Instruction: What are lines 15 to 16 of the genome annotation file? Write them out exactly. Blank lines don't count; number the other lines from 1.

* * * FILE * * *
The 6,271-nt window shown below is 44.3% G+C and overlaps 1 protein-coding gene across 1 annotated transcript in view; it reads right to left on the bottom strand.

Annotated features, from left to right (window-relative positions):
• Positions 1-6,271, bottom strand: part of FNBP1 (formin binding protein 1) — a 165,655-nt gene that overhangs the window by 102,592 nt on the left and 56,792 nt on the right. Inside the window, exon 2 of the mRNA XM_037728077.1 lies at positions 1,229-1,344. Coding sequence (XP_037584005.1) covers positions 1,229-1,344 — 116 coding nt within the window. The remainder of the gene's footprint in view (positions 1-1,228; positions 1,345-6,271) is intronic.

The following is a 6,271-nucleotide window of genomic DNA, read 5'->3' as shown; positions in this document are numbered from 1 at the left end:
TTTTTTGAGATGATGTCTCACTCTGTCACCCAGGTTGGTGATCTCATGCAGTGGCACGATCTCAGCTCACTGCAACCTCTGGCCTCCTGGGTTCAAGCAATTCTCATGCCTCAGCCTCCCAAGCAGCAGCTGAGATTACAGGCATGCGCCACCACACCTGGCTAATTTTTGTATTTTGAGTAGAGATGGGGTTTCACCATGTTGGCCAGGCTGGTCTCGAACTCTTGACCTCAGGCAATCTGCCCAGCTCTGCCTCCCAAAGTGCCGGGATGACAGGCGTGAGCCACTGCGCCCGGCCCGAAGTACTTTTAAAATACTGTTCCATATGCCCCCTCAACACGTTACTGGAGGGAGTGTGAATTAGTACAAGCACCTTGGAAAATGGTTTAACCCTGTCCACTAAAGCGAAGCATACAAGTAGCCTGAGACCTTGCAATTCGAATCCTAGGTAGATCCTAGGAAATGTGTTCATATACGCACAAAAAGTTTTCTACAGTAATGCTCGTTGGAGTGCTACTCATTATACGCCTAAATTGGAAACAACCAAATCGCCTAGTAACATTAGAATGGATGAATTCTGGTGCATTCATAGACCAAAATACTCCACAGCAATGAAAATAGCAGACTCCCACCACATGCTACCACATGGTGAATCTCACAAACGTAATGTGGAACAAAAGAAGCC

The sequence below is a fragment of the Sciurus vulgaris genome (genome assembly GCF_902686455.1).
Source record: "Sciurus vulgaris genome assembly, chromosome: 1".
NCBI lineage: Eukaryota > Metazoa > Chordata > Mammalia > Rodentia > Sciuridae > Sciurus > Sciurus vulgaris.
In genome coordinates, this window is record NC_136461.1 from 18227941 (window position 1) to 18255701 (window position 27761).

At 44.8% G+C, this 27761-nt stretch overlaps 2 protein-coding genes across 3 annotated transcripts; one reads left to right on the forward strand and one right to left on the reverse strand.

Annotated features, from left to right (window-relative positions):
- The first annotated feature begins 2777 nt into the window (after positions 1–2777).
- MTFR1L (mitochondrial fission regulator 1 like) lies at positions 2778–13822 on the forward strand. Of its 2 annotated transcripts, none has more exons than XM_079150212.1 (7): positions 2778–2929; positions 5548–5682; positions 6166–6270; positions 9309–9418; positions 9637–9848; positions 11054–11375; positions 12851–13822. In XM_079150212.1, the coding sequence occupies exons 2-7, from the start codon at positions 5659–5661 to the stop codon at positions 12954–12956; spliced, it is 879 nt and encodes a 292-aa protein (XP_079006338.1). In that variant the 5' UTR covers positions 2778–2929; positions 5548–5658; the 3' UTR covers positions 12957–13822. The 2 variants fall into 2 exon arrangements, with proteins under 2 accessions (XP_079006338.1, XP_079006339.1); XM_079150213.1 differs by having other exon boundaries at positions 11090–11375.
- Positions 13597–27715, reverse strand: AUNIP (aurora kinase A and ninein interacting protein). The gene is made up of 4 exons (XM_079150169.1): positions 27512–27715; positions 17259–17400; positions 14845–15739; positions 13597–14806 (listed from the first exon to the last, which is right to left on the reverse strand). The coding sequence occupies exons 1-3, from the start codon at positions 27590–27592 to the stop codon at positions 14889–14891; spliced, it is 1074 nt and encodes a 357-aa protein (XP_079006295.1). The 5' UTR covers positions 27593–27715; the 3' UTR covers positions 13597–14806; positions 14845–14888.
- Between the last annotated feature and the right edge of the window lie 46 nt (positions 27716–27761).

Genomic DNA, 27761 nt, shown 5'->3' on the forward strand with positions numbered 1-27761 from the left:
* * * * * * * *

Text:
- Between the last annotated feature and the right edge of the window lie 46 nt (positions 27716–27761).

Genomic DNA, 27761 nt, shown 5'->3' on the forward strand with positions numbered 1-27761 from the left: